A group of investigators again forced their way into Geumsuwon, a religious compound in Anseong, Gyeonggi Province, on Wednesday in a bid to arrest key aides of Yoo Byung-eun, the de facto owner of the sunken ferry Sewol.
Police arrested several people suspected of helping Yoo evade police and providing him places to hide. The compound is owned by the Salvation Sect, which is led by the 73-year-old fugitive.
As of 6 p.m. Wednesday, five devotees in the sect were captured for allegedly colluding with the Sewol owner's getaway and one for obstructing investigators from carrying out their duties.
Some 4,000 policemen, armed with court-issued warrants, were dispatched around 8:10 a.m.
The prosecution and police suspect that two female followers were closely assisting Yoo. Law enforcement authorities, however, failed to arrest the two confidants: Kim Myung-sook, 59, and Shin Myung-hee, 64.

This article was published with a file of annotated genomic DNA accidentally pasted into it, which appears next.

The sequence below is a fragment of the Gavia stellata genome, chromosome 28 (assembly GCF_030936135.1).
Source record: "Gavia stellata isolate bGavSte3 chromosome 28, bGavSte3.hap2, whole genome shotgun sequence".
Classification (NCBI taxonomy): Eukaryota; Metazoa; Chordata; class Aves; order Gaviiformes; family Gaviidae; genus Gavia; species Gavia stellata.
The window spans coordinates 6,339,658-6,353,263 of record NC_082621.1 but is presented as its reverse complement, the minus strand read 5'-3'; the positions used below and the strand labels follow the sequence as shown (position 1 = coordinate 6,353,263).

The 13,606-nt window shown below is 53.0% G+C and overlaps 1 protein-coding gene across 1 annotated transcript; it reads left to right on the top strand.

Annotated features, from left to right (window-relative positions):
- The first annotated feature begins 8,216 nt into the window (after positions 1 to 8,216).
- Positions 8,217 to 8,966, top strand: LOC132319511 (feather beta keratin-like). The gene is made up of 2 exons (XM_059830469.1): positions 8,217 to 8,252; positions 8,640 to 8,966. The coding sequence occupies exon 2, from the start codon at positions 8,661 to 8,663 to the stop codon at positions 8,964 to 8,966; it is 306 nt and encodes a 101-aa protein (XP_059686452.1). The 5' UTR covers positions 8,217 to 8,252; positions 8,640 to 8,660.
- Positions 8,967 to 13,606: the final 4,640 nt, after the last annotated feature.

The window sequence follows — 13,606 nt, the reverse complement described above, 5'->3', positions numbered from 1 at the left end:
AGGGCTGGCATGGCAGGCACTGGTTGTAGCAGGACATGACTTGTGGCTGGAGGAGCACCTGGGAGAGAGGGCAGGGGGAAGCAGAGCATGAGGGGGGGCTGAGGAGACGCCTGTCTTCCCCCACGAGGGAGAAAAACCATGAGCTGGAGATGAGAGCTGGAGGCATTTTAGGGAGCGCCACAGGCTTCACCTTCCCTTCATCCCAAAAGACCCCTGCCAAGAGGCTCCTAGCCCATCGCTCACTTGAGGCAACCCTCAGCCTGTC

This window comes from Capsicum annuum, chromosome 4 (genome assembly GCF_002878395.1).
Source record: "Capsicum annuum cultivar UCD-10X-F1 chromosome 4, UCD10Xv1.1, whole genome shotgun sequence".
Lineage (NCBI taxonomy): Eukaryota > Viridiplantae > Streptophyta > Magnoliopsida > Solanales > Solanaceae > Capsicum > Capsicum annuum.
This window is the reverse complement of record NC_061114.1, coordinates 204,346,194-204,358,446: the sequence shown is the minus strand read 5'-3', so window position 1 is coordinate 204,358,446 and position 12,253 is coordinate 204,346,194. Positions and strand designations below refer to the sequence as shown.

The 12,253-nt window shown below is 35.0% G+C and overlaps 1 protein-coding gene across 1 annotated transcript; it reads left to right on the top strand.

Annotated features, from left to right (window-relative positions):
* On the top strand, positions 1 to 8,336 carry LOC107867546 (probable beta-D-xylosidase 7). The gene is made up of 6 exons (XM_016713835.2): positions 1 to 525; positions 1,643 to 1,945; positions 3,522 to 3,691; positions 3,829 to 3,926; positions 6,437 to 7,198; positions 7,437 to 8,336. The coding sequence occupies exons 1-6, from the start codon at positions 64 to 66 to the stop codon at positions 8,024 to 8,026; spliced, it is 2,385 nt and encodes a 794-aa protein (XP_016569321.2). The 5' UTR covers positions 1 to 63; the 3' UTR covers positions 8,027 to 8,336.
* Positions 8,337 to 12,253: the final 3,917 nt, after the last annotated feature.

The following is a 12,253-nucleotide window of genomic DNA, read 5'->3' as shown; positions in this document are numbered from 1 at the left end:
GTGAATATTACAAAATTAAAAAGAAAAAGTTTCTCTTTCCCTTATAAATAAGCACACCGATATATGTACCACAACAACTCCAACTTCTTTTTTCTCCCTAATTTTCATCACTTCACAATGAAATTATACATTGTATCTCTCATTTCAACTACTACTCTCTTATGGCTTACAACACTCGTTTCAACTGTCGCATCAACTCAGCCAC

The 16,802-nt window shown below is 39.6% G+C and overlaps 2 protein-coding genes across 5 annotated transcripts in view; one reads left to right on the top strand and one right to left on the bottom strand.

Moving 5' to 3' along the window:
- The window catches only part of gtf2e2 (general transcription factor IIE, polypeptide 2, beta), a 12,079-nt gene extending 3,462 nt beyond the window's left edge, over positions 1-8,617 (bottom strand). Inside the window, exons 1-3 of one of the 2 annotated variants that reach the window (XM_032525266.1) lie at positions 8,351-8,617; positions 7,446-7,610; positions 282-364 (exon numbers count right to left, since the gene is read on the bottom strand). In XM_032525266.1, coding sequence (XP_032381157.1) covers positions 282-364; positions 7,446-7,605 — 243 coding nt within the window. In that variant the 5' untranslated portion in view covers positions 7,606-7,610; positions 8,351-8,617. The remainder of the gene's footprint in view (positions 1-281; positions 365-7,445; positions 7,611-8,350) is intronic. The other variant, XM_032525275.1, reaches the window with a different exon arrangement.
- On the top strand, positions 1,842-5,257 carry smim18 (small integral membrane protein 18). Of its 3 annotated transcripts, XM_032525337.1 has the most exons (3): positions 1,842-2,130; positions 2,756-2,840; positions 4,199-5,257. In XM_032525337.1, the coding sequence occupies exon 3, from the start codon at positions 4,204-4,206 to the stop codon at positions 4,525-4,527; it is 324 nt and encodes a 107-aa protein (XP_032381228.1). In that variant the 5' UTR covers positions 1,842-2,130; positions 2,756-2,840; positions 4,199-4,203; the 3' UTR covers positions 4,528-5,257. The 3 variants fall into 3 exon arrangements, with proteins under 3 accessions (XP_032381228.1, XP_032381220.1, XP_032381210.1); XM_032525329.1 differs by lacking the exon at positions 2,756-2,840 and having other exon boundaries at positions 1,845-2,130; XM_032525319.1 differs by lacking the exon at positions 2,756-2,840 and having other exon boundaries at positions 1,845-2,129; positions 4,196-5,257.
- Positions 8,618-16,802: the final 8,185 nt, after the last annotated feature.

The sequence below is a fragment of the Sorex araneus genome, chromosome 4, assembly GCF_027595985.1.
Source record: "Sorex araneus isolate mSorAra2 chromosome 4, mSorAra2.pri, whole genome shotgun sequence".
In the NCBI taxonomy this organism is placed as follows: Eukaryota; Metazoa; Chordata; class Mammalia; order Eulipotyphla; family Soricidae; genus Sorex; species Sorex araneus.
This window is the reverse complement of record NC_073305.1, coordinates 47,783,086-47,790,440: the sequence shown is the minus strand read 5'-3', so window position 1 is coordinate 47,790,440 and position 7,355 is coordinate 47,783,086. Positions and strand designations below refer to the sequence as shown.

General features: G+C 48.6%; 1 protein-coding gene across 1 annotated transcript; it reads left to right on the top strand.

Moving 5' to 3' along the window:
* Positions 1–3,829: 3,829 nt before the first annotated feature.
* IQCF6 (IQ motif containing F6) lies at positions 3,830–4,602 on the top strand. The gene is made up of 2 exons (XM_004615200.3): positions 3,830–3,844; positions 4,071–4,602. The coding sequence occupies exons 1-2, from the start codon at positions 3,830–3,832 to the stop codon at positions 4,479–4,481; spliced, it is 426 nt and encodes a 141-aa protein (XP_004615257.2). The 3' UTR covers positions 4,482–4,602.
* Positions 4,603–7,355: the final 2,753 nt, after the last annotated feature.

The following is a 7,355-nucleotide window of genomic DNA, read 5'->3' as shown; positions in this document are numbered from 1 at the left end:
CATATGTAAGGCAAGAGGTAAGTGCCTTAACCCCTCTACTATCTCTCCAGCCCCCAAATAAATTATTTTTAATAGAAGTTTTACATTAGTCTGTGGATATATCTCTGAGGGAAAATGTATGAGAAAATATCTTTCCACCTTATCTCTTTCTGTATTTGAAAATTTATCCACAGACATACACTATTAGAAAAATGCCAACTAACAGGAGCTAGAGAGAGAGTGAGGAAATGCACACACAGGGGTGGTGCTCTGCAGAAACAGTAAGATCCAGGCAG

Kim and Shin are suspected of masterminding Yoo's escape. They are called "mother Kim" and "mother Shin" by devotees of the sect.
After Yoo's male confidant Lee Jae-ok, a medical professor, was arrested by police for similar charges, the female followers reportedly organised systematic support from Geumsuwon for the fugitive.
Some hundred devotees built a blockade in front of the retreat nestled in the mountains about 80 kilometers from Seoul, but did not try to stop the police from entering the premises.
Yoo's followers have been staging a sit-in protest at the gate, arguing that the church has nothing to do with the allegations raised by the investigators.
Later in the day, the Joint Chiefs of Staff said the military has heightened its vigilance against possible attempts by the fugitive to smuggle himself abroad.
The JCS said in a statement that the military has strengthened its vigilance and surveillance of any passengers or boats suspected of being related to an escape attempt.
"Should they spot such cases, the military will maintain close cooperation and coordination with the authorities, including the prosecution and police," the JCS said.
The Army and the Navy units in charge of guarding the western sea border have been instructed to closely monitor the situation to see if any escape attempt takes place, according to a military officer who asked not to be named.
But the officer clarified that the move does not mean that the military has changed or will change any of its current readiness posture.